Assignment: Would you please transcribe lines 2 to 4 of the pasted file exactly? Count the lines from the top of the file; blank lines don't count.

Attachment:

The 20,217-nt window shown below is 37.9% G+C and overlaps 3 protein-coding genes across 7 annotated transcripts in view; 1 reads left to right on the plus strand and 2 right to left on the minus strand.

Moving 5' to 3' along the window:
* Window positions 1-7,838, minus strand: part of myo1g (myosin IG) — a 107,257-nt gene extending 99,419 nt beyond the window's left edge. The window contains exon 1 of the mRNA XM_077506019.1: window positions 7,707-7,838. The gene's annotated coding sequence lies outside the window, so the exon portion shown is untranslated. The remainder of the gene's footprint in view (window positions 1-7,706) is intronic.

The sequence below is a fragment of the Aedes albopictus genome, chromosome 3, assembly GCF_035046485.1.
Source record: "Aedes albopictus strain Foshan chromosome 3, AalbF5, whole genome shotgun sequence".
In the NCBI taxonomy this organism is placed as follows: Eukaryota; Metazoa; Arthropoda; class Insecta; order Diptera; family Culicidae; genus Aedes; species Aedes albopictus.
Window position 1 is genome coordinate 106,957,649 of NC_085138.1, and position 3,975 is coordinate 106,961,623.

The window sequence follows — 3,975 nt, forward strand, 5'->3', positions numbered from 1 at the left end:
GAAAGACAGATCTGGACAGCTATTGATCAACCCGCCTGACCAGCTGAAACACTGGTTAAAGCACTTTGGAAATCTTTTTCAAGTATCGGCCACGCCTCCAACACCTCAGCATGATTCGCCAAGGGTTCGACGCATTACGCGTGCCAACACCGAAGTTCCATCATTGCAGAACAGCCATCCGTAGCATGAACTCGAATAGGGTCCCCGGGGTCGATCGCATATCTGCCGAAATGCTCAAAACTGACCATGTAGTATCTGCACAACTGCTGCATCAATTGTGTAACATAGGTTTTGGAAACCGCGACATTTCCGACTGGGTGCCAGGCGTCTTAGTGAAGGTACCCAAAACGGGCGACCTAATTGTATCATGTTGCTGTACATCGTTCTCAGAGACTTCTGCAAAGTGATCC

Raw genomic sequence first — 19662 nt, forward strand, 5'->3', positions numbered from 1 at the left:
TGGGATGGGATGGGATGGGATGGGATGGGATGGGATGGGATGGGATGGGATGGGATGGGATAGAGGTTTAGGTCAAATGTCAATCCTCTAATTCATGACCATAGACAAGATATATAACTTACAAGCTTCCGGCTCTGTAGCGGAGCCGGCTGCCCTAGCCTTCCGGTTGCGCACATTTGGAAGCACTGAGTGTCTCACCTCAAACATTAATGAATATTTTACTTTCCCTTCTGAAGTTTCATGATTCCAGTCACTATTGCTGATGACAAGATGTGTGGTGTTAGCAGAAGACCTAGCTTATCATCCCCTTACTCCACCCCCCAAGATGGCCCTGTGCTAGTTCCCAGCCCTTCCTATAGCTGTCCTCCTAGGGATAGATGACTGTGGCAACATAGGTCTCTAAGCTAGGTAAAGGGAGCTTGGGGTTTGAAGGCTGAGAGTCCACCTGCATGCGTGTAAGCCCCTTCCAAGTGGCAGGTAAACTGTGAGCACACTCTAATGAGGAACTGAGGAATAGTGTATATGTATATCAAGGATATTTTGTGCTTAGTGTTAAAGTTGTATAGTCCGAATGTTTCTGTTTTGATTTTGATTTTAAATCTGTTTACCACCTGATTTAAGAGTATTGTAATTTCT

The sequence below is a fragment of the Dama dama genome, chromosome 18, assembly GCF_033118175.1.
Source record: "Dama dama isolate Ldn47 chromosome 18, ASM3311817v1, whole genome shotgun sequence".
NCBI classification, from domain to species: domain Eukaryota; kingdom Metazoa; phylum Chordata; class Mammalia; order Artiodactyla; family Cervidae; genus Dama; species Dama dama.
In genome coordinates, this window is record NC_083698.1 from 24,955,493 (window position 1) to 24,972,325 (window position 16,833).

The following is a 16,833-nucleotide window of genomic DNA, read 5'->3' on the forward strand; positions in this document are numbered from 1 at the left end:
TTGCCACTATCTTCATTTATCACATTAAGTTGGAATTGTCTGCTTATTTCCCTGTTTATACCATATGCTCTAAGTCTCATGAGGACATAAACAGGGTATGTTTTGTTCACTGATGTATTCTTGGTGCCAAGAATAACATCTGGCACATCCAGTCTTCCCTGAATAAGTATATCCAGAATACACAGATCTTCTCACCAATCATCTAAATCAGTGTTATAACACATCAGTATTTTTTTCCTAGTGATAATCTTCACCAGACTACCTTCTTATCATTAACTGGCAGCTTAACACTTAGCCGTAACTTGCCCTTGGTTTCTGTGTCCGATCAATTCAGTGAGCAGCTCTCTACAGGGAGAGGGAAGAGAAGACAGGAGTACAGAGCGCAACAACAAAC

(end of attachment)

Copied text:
Moving 5' to 3' along the window:
* Window positions 1-7,838, minus strand: part of myo1g (myosin IG) — a 107,257-nt gene extending 99,419 nt beyond the window's left edge. The window contains exon 1 of the mRNA XM_077506019.1: window positions 7,707-7,838. The gene's annotated coding sequence lies outside the window, so the exon portion shown is untranslated. The remainder of the gene's footprint in view (window positions 1-7,706) is intronic.

The sequence below is a fragment of the Aedes albopictus genome, chromosome 3, assembly GCF_035046485.1.